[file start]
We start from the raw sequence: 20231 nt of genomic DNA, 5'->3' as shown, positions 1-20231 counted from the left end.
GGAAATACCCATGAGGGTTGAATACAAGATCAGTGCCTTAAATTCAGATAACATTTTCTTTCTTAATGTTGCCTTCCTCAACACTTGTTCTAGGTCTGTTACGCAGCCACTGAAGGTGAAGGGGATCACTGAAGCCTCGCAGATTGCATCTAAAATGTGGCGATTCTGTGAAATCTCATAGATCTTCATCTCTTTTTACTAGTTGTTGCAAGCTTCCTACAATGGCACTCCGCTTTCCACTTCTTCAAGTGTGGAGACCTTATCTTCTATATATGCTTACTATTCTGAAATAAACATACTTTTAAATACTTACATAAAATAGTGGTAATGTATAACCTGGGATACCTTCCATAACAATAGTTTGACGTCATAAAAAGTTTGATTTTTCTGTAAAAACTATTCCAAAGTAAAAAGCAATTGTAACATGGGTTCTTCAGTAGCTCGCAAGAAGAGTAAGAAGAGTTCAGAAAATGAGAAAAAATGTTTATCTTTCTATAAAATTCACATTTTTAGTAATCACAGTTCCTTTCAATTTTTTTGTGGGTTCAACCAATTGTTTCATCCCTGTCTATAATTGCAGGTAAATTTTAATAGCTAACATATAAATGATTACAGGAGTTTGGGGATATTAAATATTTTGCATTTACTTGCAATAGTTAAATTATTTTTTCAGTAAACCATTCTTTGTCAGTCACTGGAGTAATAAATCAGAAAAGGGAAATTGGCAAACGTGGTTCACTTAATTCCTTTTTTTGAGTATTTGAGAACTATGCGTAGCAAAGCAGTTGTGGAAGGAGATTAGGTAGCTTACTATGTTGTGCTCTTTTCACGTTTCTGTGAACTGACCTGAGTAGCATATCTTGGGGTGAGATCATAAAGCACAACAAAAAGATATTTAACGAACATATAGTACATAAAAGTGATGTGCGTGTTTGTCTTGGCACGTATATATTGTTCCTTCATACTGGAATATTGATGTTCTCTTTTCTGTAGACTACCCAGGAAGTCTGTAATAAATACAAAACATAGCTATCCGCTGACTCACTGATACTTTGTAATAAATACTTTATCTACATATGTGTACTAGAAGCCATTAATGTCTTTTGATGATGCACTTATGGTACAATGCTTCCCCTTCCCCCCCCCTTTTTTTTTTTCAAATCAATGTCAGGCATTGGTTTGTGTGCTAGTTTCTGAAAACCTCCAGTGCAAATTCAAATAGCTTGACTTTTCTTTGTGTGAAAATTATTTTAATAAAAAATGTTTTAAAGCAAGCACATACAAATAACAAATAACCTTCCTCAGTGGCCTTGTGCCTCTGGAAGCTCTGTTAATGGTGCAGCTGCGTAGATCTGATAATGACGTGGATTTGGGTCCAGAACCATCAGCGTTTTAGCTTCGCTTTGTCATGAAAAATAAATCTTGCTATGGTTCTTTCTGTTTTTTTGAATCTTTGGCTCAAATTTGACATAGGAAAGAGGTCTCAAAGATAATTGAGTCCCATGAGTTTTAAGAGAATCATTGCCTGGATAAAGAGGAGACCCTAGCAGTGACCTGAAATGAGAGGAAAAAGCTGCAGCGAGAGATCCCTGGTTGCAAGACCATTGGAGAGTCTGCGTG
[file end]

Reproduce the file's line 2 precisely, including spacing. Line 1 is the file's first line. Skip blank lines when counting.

GGAAATACCCATGAGGGTTGAATACAAGATCAGTGCCTTAAATTCAGATAACATTTTCTTTCTTAATGTTGCCTTCCTCAACACTTGTTCTAGGTCTGTTACGCAGCCACTGAAGGTGAAGGGGATCACTGAAGCCTCGCAGATTGCATCTAAAATGTGGCGATTCTGTGAAATCTCATAGATCTTCATCTCTTTTTACTAGTTGTTGCAAGCTTCCTACAATGGCACTCCGCTTTCCACTTCTTCAAGTGTGGAGACCTTATCTTCTATATATGCTTACTATTCTGAAATAAACATACTTTTAAATACTTACATAAAATAGTGGTAATGTATAACCTGGGATACCTTCCATAACAATAGTTTGACGTCATAAAAAGTTTGATTTTTCTGTAAAAACTATTCCAAAGTAAAAAGCAATTGTAACATGGGTTCTTCAGTAGCTCGCAAGAAGAGTAAGAAGAGTTCAGAAAATGAGAAAAAATGTTTATCTTTCTATAAAATTCACATTTTTAGTAATCACAGTTCCTTTCAATTTTTTTGTGGGTTCAACCAATTGTTTCATCCCTGTCTATAATTGCAGGTAAATTTTAATAGCTAACATATAAATGATTACAGGAGTTTGGGGATATTAAATATTTTGCATTTACTTGCAATAGTTAAATTATTTTTTCAGTAAACCATTCTTTGTCAGTCACTGGAGTAATAAATCAGAAAAGGGAAATTGGCAAACGTGGTTCACTTAATTCCTTTTTTTGAGTATTTGAGAACTATGCGTAGCAAAGCAGTTGTGGAAGGAGATTAGGTAGCTTACTATGTTGTGCTCTTTTCACGTTTCTGTGAACTGACCTGAGTAGCATATCTTGGGGTGAGATCATAAAGCACAACAAAAAGATATTTAACGAACATATAGTACATAAAAGTGATGTGCGTGTTTGTCTTGGCACGTATATATTGTTCCTTCATACTGGAATATTGATGTTCTCTTTTCTGTAGACTACCCAGGAAGTCTGTAATAAATACAAAACATAGCTATCCGCTGACTCACTGATACTTTGTAATAAATACTTTATCTACATATGTGTACTAGAAGCCATTAATGTCTTTTGATGATGCACTTATGGTACAATGCTTCCCCTTCCCCCCCCCTTTTTTTTTTTCAAATCAATGTCAGGCATTGGTTTGTGTGCTAGTTTCTGAAAACCTCCAGTGCAAATTCAAATAGCTTGACTTTTCTTTGTGTGAAAATTATTTTAATAAAAAATGTTTTAAAGCAAGCACATACAAATAACAAATAACCTTCCTCAGTGGCCTTGTGCCTCTGGAAGCTCTGTTAATGGTGCAGCTGCGTAGATCTGATAATGACGTGGATTTGGGTCCAGAACCATCAGCGTTTTAGCTTCGCTTTGTCATGAAAAATAAATCTTGCTATGGTTCTTTCTGTTTTTTTGAATCTTTGGCTCAAATTTGACATAGGAAAGAGGTCTCAAAGATAATTGAGTCCCATGAGTTTTAAGAGAATCATTGCCTGGATAAAGAGGAGACCCTAGCAGTGACCTGAAATGAGAGGAAAAAGCTGCAGCGAGAGATCCCTGGTTGCAAGACCATTGGAGAGTCTGCGTG